(Reuters) – Police in Myanmar launched their most sweeping crackdown in three weeks of protests against military rule on Saturday in towns and cities across the country, with media reports of a woman shot dead and dozens of people detained.
The violence came after Myanmar’s U.N. envoy urged the United Nations to use “any means necessary” to stop the Feb. 1 coup.
Myanmar has been in turmoil since the army seized power and detained elected leader Aung San Suu Kyi and much of her party leadership, alleging fraud in a November election her party won in a landslide.
Uncertainty has grown over Suu Kyi’s whereabouts, as the independent Myanmar Now website on Friday quoted officials of her National League for Democracy (NLD) party as saying she had been moved this week from house arrest to an undisclosed location.
The coup has brought hundreds of thousands of protesters onto the streets and drawn condemnation from Western countries, with some imposing limited sanctions.
Police were out in force in cities and towns from early on Saturday in their most determined bid to stamp out the protests.
In the main city of Yangon, police took up positions at usual protest sites and detained people as they congregated, witnesses said. Several journalists were detained.
Confrontations developed as more people came out to demonstrate despite the police operation.
Three domestic media outlets said a woman was shot and killed in the central town of Monwya. The circumstances of the shooting were not clear and police were not immediately available for comment.
Earlier, a protester in the town said police had fired water cannon as they surrounded a crowd.
“They used water cannon against peaceful protesters – they shouldn’t treat people like that,” Aye Aye Tint told Reuters.
A big crowd of protesters later surged through town streets chanting defiance, an activist video feed showed. One protester told Reuters the crowd was demanding the release of people detained by the security forces.
Junta leader General Min Aung Hlaing has said authorities were using minimal force. Nevertheless, at least three protesters had died over the days of turmoil up to Saturday. The army says a policeman was killed in earlier violence.
In Yangon, crowds came out to chant and sing, then scattered into side streets and slipped into buildings as police advanced, firing tear gas, setting off stun grenades and shooting guns into the air, witnesses said.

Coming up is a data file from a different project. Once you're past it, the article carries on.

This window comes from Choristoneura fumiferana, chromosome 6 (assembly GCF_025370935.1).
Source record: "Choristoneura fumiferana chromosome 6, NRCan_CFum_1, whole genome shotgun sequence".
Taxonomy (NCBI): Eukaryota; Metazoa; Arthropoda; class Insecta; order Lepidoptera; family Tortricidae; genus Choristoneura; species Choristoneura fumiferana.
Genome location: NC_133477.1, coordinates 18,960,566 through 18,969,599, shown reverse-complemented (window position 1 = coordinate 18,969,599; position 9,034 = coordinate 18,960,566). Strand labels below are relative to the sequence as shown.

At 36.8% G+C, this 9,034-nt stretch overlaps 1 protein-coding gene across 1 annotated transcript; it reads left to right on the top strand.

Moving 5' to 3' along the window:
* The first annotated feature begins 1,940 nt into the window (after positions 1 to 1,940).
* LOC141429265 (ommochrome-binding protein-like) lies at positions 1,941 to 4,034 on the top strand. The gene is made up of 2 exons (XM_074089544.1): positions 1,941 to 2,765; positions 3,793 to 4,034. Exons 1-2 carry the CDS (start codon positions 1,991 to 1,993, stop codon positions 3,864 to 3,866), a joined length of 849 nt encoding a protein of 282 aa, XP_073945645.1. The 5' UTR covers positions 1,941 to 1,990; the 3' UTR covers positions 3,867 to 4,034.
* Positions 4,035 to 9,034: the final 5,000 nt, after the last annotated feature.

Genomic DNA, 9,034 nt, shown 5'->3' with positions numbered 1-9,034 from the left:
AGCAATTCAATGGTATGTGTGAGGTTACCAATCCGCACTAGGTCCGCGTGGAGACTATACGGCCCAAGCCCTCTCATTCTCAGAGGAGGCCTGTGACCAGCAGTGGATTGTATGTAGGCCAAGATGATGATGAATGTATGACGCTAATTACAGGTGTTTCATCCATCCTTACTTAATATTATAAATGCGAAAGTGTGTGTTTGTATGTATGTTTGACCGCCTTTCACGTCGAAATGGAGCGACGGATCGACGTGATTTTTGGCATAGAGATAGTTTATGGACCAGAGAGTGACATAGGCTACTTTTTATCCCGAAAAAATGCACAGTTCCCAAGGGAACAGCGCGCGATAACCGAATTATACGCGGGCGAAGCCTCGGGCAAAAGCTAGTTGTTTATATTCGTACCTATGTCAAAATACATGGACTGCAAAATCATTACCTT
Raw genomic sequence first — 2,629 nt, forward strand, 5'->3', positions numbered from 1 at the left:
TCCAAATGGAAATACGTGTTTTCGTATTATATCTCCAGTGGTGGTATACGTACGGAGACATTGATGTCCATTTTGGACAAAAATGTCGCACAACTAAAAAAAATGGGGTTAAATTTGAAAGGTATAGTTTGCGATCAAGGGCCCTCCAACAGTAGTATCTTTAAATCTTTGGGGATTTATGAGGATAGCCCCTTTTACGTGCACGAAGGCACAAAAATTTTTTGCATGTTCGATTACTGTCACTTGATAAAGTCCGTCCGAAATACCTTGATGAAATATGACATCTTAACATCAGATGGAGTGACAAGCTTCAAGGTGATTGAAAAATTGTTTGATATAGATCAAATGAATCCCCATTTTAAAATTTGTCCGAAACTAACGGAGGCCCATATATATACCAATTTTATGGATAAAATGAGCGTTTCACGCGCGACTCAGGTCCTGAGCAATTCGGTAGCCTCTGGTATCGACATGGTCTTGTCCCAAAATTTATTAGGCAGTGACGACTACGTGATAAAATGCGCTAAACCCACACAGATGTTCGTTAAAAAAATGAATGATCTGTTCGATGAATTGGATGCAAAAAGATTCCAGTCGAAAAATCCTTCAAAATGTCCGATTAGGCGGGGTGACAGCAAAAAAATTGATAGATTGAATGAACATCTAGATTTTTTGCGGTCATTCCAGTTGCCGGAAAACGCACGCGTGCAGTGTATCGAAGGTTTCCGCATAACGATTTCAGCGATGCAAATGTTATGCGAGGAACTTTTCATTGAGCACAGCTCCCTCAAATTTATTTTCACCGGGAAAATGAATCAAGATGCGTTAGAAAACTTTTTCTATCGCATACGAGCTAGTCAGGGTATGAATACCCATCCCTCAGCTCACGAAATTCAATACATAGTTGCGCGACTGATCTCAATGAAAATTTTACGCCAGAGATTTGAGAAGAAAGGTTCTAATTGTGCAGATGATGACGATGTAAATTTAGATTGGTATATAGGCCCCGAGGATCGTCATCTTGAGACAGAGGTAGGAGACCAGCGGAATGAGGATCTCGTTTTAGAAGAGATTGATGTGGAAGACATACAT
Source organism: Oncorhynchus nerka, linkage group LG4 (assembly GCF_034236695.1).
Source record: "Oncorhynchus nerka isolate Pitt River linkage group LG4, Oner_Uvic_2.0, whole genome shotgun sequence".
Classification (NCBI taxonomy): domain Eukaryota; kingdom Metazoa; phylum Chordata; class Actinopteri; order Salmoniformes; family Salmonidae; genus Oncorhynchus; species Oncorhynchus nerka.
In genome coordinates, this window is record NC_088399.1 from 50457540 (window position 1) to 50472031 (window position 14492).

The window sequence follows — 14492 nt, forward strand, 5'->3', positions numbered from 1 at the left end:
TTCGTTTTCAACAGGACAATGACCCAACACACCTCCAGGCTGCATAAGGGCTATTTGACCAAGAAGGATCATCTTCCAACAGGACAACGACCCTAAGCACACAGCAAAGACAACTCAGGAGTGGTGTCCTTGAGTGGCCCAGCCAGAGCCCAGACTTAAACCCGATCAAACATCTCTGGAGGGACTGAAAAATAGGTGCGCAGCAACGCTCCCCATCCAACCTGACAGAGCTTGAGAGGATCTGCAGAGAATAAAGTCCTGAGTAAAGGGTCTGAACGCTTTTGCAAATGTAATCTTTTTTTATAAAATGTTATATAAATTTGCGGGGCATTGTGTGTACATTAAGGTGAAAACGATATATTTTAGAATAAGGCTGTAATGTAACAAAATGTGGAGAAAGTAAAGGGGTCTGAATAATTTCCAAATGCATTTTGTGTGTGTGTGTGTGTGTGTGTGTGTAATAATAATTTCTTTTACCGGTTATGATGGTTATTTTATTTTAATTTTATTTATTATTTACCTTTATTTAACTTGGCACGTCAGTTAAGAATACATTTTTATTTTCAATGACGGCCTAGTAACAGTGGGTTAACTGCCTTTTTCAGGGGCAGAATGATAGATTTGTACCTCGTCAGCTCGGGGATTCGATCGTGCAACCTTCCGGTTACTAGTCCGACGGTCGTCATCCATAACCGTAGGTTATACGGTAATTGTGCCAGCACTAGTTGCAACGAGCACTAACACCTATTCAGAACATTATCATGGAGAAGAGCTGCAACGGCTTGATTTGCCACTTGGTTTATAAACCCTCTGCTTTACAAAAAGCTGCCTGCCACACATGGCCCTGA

Some protesters threw up barricades across streets. Crowds eventually thinned but police in Yangon were still chasing groups and firing into the air in the late afternoon, witnesses said. Numerous people were seen detained and some beaten through the day.
Similar scenes played out in the second city of Mandalay and other towns from north to south, witnesses and media said. Among those detained in Mandalay was Win Mya Mya, one of two Muslim members of parliament for the NLD, media said.
At the U.N. General Assembly, Myanmar’s Ambassador Kyaw Moe Tun said he was speaking on behalf of Suu Kyi’s government and appealed for “any means necessary to take action against the Myanmar military and to provide safety and security for the people”.
“We need further strongest possible action from the international community to immediately end the military coup … and to restore the democracy,” he said.
Delivering his final words in Burmese, the career diplomat raised the three-finger salute of pro-democracy protesters and announced, “Our cause will prevail.”
Reuters was not immediately able to contact the army for comment.
U.N. Special Rapporteur Tom Andrews said he was overwhelmed as he watched the ambassador’s “act of courage”.
“It’s time for the world to answer that courageous call with action,” Andrews said on Twitter.
China’s envoy did not criticise the coup and said the situation was an internal Myanmar affair, adding that China supported a diplomatic effort by southeast Asian countries to find a solution.
In more bad news for the generals who have traditionally shrugged off diplomatic pressure, Australia’s Woodside Petroleum Ltd said it was cutting its presence in Myanmar over concern about rights violations and violence.
“Woodside supports the people of Myanmar,” the company said.
Nobel Peace laureate Suu Kyi, 75, spent nearly 15 years under house arrest during military rule. She faces charges of illegally importing six walkie-talkie radios and of violating a natural disaster law by breaching coronavirus protocols.
A lawyer for her, Khin Maung Zaw, told Reuters he had also heard that she had been moved from her home in the capital, Naypyitaw, but could not confirm it. Authorities did not respond to a request for comment.
The lawyer said he had been given no access to Suu Kyi ahead of her next hearing on Monday and he was concerned about her access to justice and legal counsel.
(Reporting by Reuters Staff; Writing by Robert Birsel; Editing by William Mallard and Clarence Fernandez)
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